Team, Visitors, External Collaborators
Overall Objectives
Research Program
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Highlights of the Year
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Bilateral Contracts and Grants with Industry
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Section: Research Program

Discrete geometric structures

Our work on discrete geometric structures develops in several directions, each one probing a different type of structure. Although these objects appear unrelated at first sight, they can be tackled by the same set of probabilistic and topological tools.

A first research topic is the study of Order types. Order types are combinatorial encodings of finite (planar) point sets, recording for each triple of points the orientation (clockwise or counterclockwise) of the triangle they form. This already determines properties such as convex hulls or half-space depths, and the behaviour of algorithms based on orientation predicates. These properties for all (infinitely many) n-point sets can be studied through the finitely many order types of size n. Yet, this finite space is poorly understood: its estimated size leaves an exponential margin of error, no method is known to sample it without concentrating on a vanishingly small corner, the effect of pattern exclusion or VC dimension-type restrictions are unknown. These are all directions we actively investigate.

A second research topic is the study of Embedded graphs and simplicial complexes. Many topological structures can be effectively discretized, for instance combinatorial maps record homotopy classes of embedded graphs and simplicial complexes represent a large class of topological spaces. This raises many structural and algorithmic questions on these discrete structures; for example, given a closed walk in an embedded graph, can we find a cycle of the graph homotopic to that walk? (The complexity status of that problem is unknown.) Going in the other direction, some purely discrete structures can be given an associated topological space that reveals some of their properties (e.g. the Nerve theorem for intersection patterns). An open problem is for instance to obtain fractional Helly theorems for set system of bounded topological complexity.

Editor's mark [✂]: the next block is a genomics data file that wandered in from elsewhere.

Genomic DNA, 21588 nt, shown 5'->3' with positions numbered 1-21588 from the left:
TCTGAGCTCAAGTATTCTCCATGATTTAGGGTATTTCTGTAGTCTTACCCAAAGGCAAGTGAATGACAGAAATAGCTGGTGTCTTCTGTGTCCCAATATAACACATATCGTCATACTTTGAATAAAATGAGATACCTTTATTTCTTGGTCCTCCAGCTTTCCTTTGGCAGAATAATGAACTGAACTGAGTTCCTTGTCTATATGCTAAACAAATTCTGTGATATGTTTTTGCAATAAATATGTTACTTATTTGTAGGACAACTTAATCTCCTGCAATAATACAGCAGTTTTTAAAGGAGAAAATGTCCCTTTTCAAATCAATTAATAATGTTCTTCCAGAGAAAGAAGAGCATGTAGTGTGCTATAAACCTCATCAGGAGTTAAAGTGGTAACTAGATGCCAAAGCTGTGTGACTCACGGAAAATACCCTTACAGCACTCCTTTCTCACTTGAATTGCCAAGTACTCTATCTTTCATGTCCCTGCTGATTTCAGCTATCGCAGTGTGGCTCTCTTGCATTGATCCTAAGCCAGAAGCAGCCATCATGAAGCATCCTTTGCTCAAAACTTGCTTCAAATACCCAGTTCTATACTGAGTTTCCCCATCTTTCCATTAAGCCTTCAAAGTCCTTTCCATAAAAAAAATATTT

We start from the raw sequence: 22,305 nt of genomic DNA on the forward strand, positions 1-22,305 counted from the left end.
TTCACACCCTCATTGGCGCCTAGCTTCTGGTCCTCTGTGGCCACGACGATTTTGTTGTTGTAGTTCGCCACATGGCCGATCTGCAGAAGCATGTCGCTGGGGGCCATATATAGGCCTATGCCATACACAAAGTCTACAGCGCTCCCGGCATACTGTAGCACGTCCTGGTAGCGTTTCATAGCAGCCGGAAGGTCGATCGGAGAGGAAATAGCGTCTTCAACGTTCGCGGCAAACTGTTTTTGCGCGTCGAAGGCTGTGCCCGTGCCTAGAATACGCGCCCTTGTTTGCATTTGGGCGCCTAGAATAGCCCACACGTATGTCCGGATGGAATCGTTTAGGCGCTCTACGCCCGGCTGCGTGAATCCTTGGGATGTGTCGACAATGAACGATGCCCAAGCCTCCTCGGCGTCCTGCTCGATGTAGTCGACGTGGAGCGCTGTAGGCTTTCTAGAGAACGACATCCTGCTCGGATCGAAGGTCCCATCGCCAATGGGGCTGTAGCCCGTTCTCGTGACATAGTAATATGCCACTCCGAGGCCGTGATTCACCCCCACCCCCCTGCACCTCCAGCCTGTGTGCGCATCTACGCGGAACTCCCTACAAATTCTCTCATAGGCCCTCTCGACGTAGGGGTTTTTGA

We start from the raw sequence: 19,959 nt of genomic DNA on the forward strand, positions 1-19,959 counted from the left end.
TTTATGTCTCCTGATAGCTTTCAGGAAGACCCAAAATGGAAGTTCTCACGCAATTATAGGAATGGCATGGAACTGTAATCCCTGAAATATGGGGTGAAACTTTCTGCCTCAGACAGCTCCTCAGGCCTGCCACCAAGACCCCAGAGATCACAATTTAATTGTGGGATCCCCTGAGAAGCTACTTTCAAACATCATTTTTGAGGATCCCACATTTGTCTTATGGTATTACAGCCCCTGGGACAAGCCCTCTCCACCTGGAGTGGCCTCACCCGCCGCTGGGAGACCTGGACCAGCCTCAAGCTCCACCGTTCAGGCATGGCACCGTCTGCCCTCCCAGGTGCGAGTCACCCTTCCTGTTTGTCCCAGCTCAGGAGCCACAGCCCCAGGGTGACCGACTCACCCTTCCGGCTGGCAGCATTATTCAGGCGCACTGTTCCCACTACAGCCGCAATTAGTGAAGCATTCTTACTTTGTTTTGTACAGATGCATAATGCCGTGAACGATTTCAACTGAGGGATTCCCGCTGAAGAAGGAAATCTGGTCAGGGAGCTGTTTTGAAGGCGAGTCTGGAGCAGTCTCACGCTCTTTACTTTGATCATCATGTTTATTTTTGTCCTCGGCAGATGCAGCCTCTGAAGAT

Another research topic is that of Sparse inclusion-exclusion formulas. For any family of sets A1,A2,...,An, by the principle of inclusion-exclusion we have

where 1X is the indicator function of X. This formula is universal (it applies to any family of sets) but its number of summands grows exponentially with the number n of sets. When the sets are balls, the formula remains true if the summation is restricted to the regular triangulation; we proved that similar simplifications are possible whenever the Venn diagram of the Ai is sparse. There is much room for improvements, both for general set systems and for specific geometric settings. Another interesting problem (the subject of the PhD thesis of Galatée Hemery) is to combine these simplifications with the inclusion-exclusion algorithms developed, for instance, for graph coloring.